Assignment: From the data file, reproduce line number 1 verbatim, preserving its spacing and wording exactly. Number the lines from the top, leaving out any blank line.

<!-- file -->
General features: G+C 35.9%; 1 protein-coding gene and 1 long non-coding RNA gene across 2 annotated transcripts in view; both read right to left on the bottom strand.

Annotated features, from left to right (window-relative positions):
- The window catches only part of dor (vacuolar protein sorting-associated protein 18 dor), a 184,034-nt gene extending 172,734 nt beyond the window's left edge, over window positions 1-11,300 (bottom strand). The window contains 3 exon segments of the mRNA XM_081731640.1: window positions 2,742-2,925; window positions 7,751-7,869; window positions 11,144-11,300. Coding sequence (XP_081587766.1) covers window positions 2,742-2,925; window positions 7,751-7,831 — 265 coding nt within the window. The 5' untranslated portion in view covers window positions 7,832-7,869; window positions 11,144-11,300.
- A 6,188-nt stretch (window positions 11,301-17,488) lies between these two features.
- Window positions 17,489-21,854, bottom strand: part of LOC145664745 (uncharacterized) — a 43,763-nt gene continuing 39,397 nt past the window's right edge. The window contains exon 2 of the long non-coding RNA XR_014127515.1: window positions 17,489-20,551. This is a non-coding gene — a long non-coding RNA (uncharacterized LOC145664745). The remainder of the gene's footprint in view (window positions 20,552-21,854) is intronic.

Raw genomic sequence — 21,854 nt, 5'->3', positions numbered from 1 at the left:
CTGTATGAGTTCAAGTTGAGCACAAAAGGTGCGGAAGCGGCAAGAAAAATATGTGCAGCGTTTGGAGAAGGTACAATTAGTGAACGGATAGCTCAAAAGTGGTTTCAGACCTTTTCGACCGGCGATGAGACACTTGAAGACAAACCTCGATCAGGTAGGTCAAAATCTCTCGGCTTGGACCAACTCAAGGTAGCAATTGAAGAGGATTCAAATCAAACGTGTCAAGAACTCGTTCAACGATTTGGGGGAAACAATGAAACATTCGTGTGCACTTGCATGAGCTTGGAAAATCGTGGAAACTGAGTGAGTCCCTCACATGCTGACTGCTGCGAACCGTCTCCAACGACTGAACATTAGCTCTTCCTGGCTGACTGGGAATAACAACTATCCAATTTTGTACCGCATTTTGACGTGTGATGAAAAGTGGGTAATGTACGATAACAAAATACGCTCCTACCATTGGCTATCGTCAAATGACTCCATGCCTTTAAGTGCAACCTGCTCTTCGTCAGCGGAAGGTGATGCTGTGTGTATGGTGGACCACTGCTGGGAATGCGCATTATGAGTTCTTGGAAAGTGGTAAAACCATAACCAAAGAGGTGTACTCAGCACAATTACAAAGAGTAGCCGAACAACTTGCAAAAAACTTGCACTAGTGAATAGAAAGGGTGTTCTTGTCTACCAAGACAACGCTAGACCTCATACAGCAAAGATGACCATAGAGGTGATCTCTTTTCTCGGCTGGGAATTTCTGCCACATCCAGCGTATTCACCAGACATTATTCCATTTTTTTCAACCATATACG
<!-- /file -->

General features: G+C 35.9%; 1 protein-coding gene and 1 long non-coding RNA gene across 2 annotated transcripts in view; both read right to left on the bottom strand.